But the Comforter, which is the Holy Ghost, whom the Father will send in my name, he shall teach you all things, and bring all things to your remembrance, whatsoever I have said unto you.

And their eyes were opened, and they knew him; and he vanished out of their sight.
And they said one to another, Did not our heart burn within us, while he talked with us by the way, and while he opened to us the scriptures?


But the Comforter, which is the Holy Ghost, he shall bring all things to your remembrance
And their eyes were opened; And they said one to another, Did not our heart burn within us
We have discussed how difficult it can be for us to remember the things of God, to keep the fire of Him burning in our hearts. There have been many times where I have been able to remember a past spiritual event clearly in my mind, but just haven’t known how to bring back the feelings of the heart that went with it.
And frankly, I think it is because I can’t. A sign to the disciples that they had truly met the resurrected Christ was how he brought the fire back into their hearts, something they had known before in his presence, and which only he was able to return to them.
And just before his departure, Jesus had explained to his disciples that they would be given the Holy Ghost, whose express purpose was to bring back to them the things they could not bring back to themselves. It is essential that we return to the fire that we have felt before, but we are not supposed to try and force those feelings back into us. It doesn’t work that way. It does not return by our own power, only by His grace. Thus what is required of us is simply to remain open to receiving that presence that is already beside us. We must permit it to stir our souls back to Him again.

The Virtue of Remembering- Isaiah 40:31, Isaiah 41:10, 13

But they that wait upon the Lord shall renew their strength; they shall mount up with wings as eagles; they shall run, and not be weary; and they shall walk, and not faint.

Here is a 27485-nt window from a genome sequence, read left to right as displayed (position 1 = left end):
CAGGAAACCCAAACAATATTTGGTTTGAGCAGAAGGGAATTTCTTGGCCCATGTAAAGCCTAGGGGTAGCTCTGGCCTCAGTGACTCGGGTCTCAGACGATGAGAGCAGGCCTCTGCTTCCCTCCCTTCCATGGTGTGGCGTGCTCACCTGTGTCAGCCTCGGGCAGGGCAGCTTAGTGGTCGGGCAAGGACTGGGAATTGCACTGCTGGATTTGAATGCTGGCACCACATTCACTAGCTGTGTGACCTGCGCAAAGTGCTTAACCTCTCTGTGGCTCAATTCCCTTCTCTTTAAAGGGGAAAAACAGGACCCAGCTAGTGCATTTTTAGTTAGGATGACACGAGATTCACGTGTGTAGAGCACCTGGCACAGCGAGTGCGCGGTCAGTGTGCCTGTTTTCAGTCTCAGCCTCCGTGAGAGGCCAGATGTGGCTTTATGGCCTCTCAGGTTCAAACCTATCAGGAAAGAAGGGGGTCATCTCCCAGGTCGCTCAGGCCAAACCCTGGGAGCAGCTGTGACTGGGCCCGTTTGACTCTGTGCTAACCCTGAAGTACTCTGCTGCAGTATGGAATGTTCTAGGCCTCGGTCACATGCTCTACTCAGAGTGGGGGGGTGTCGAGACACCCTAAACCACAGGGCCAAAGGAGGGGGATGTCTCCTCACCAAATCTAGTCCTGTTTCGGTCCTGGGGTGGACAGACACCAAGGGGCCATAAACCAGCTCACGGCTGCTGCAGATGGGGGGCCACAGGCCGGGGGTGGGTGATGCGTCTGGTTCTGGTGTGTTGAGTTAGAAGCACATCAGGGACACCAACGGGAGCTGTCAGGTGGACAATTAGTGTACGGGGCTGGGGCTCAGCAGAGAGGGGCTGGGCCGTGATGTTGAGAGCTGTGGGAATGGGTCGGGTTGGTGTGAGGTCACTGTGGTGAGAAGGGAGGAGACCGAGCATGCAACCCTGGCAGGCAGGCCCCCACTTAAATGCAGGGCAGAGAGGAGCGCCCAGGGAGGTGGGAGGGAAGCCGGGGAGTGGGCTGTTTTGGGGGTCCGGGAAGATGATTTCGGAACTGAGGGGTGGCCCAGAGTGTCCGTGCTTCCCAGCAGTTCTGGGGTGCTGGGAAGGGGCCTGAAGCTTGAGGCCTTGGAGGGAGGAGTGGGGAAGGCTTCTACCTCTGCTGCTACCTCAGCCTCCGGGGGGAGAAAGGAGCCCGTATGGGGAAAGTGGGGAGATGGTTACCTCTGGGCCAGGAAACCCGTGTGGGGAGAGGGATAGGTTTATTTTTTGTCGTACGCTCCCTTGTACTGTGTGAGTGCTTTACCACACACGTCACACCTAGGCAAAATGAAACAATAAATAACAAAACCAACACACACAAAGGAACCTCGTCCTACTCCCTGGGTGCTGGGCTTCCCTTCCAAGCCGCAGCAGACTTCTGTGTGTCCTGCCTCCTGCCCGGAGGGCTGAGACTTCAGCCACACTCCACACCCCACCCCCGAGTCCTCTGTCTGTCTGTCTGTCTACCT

Fear thou not; for I am with thee: be not dismayed; for I am thy God: I will strengthen thee; yea, I will help thee; yea, I will uphold thee with the right hand of my righteousness.
For I the Lord thy God will hold thy right hand, saying unto thee, Fear not; I will help thee.


But they that wait upon the Lord shall renew their strength
Fear thou not; for I am with thee: be not dismayed; for I am thy God: I will strengthen thee

Our natural state is to be deeply aware of our own limitations. We are intimately familiar with all the things that we cannot do, for we live within those constraints every moment of every day.
What is unnatural, then, is to remember the power that exists outside of ourselves. It takes genuine effort to keep in remembrance the influence of God, and how it can make the impossible things become possible.
Thus there is no shame in saying that we have difficultly remembering to make use of God’s help in our lives. Of course we do. But this tendency of ours has to be fought against, because otherwise life takes us into waters that are too deep for us and we start to drown in poor choices.
God, Himself, knows that we tend to forget Him, and it is for that very reason that He has seeded reminders of Himself all throughout our lives. We find the reminders to lean into God through the scriptures, in church sermons, in the majesties of nature, and in the pricking of our own conscience. Of all the things that we must remind ourselves of on a regular basis, the first must be the reality of Him.